We heard rumors that Samsung was opting for a new development method to fast track work on the Galaxy S7, and the early launch of the Galaxy Note 5 and Galaxy S6 edge+ certainly enhanced the possibility that we might see the next Galaxy S flagship make an early appearance as well. A Samsung smartphone with the name “Lucky-LTE” appeared on the Geekbench benchmark database recently, and we can now confirm that this device is the Galaxy S7, which has been codenamed Project Lucky internally.
There’s probably a simple reason why Samsung is using that word for its next flagship – the number 7 has been called the lucky number for ages, and it doesn’t take a genius to figure out why the Galaxy S7 is being termed Lucky by the Korean giant. But whatever the reasoning behind the codename might be, let’s get on to the more interesting stuff.
The Galaxy S7 is being tested with a new Exynos 8890 chipset, which is most likely the M1 Mongoose SoC that reared its face a couple of weeks ago. The Mongoose scored impressively in the Geekbench benchmark when we first saw it, but the prototype S7 that appeared recently didn’t do so well. We’re told that’s because the device was tested with the CPU at a lower frequency, and that 2.3GHz is the final target. Oh, and it seems the Snapdragon 820 might indeed be powering some variants, most likely in the US where CDMA networks are still in operation. Don’t be surprised by this; Samsung had said during the S6′ launch that it’s still open to using Qualcomm’s mobile processors as long as they are good enough, something the Snapdragon 810 wasn’t.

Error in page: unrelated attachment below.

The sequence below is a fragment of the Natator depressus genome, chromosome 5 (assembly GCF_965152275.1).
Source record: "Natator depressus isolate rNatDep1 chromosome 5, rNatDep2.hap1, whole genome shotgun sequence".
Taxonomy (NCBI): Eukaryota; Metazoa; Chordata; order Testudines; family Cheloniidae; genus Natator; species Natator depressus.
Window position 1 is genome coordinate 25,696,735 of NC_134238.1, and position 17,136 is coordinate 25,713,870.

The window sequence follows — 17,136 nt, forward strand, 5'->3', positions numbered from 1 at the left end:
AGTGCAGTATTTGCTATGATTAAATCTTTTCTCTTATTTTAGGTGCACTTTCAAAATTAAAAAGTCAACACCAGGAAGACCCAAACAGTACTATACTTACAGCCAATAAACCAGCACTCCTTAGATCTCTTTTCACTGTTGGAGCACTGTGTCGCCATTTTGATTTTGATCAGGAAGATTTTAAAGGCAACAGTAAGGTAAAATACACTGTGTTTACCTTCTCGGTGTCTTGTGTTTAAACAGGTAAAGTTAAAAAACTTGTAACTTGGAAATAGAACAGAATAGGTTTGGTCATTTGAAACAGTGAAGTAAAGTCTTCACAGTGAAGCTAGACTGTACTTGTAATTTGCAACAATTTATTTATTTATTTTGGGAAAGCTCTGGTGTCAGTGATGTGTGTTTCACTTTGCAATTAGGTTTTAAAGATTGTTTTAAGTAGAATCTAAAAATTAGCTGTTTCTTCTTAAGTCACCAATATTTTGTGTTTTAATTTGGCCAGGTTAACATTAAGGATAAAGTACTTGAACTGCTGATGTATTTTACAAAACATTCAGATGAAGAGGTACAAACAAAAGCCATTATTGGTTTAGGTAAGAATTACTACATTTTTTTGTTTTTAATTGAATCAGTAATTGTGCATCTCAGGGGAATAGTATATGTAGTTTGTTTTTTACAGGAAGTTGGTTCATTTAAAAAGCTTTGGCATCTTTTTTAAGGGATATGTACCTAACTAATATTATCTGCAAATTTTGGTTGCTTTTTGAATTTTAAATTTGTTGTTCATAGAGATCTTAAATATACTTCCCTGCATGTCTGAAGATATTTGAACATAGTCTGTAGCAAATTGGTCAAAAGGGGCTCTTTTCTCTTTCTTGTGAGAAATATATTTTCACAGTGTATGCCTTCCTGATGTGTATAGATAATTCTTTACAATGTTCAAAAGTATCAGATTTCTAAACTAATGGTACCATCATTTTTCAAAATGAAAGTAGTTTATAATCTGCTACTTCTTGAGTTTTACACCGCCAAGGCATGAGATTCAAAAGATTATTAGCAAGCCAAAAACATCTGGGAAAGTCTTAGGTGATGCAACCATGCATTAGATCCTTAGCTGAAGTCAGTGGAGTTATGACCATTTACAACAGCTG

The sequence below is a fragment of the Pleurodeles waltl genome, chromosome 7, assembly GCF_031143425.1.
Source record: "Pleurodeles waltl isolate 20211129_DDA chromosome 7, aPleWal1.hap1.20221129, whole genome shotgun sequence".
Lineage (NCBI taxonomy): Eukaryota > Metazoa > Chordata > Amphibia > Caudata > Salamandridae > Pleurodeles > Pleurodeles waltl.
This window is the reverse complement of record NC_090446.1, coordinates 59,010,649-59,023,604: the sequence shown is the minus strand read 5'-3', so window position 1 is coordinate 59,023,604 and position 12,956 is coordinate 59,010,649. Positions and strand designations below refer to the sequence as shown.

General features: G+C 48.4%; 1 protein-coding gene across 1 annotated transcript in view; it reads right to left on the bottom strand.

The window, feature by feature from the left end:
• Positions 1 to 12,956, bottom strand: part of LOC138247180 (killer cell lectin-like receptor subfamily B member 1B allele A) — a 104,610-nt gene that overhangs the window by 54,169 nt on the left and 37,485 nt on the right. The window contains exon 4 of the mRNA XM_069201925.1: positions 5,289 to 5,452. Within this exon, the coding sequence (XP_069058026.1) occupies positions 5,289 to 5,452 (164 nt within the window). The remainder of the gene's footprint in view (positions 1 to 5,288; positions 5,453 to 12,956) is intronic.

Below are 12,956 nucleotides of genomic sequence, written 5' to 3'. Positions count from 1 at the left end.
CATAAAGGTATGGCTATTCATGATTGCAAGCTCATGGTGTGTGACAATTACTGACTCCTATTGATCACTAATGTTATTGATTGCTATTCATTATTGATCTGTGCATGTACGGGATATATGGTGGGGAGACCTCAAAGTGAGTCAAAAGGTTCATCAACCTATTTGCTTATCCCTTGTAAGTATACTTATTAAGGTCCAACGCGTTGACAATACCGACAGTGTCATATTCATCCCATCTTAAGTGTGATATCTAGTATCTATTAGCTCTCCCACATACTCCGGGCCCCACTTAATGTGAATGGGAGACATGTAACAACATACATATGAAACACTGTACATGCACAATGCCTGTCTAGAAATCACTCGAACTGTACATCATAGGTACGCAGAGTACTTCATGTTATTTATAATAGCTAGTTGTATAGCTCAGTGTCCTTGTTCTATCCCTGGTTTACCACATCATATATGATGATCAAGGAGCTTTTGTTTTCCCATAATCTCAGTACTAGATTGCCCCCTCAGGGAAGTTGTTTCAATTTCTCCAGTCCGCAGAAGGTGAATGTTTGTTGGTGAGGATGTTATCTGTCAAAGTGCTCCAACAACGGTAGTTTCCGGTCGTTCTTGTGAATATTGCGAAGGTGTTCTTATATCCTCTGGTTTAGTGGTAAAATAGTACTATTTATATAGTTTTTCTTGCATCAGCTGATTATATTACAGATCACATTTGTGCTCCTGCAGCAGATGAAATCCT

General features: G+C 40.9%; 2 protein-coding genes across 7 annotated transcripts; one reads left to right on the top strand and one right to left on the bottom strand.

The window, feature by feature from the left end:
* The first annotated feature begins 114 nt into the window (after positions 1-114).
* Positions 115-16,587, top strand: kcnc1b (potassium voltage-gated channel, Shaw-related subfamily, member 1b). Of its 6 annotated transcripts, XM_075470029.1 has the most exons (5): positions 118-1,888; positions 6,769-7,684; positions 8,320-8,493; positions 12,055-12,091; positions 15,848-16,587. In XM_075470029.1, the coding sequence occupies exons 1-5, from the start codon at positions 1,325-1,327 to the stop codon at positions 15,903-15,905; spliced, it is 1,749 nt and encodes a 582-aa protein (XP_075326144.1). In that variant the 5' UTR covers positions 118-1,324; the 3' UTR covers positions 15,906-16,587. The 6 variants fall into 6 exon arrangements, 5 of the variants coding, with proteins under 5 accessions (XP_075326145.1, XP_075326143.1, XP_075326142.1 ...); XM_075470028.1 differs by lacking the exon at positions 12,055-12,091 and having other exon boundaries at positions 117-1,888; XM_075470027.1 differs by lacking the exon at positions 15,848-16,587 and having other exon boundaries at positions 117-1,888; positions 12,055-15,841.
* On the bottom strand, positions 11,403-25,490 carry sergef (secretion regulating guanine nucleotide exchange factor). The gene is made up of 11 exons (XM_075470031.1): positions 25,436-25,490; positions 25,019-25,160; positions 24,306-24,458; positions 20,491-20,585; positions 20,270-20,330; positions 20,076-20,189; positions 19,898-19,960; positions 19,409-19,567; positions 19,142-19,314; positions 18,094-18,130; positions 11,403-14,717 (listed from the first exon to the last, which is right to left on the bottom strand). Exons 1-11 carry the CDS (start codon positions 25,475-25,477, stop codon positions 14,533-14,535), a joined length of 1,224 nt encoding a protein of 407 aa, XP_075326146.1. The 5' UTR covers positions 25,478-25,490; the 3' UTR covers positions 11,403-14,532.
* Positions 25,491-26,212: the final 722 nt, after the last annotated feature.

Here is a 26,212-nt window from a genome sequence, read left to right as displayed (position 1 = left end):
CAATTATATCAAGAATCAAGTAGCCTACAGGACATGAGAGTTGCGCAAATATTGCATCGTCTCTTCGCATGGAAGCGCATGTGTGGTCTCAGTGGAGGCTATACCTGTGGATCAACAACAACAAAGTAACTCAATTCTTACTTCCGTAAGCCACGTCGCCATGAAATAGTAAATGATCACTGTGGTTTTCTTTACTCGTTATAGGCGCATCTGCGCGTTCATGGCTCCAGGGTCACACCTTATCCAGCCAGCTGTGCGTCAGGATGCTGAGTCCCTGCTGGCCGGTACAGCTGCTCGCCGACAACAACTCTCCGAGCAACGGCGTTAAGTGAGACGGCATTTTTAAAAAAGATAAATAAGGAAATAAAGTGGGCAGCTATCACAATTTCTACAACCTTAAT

Next, let’s talk about storage and SD cards. Our insiders tell us that the Galaxy S7 is being tested with Samsung’s screaming fast UFS 2.0 storage, but the company might have found a way to make it work with SD cards. As we explained earlier this year, the memory controller on SD cards and the UFS 2.0 storage aren’t compatible with each other, making it impossible for them to co-exist on the same device. Samsung probably is trying out interfacing techniques to get around the limitation, though it would be best to not get too hopeful that the final product will bring back expandable storage to Samsung’s flagship line.
Finally, Samsung is supposedly testing a new 20-megapixel ISOCELL camera on the Galaxy S7, and also a project called the “all lens cover.” We have no idea what this project is; it’s perhaps a cover that will add additional lenses for the camera on to the phone, but we admit we’re in the dark about what the actual purpose will be.
As always, all this is early information and things could change by the time the Galaxy S7 comes to market. We’re certainly looking forward to Samsung surprising us with new stuff considering the turnaround it has made this year with its smartphones, and we will be sharing any details we come across with our readers in the future.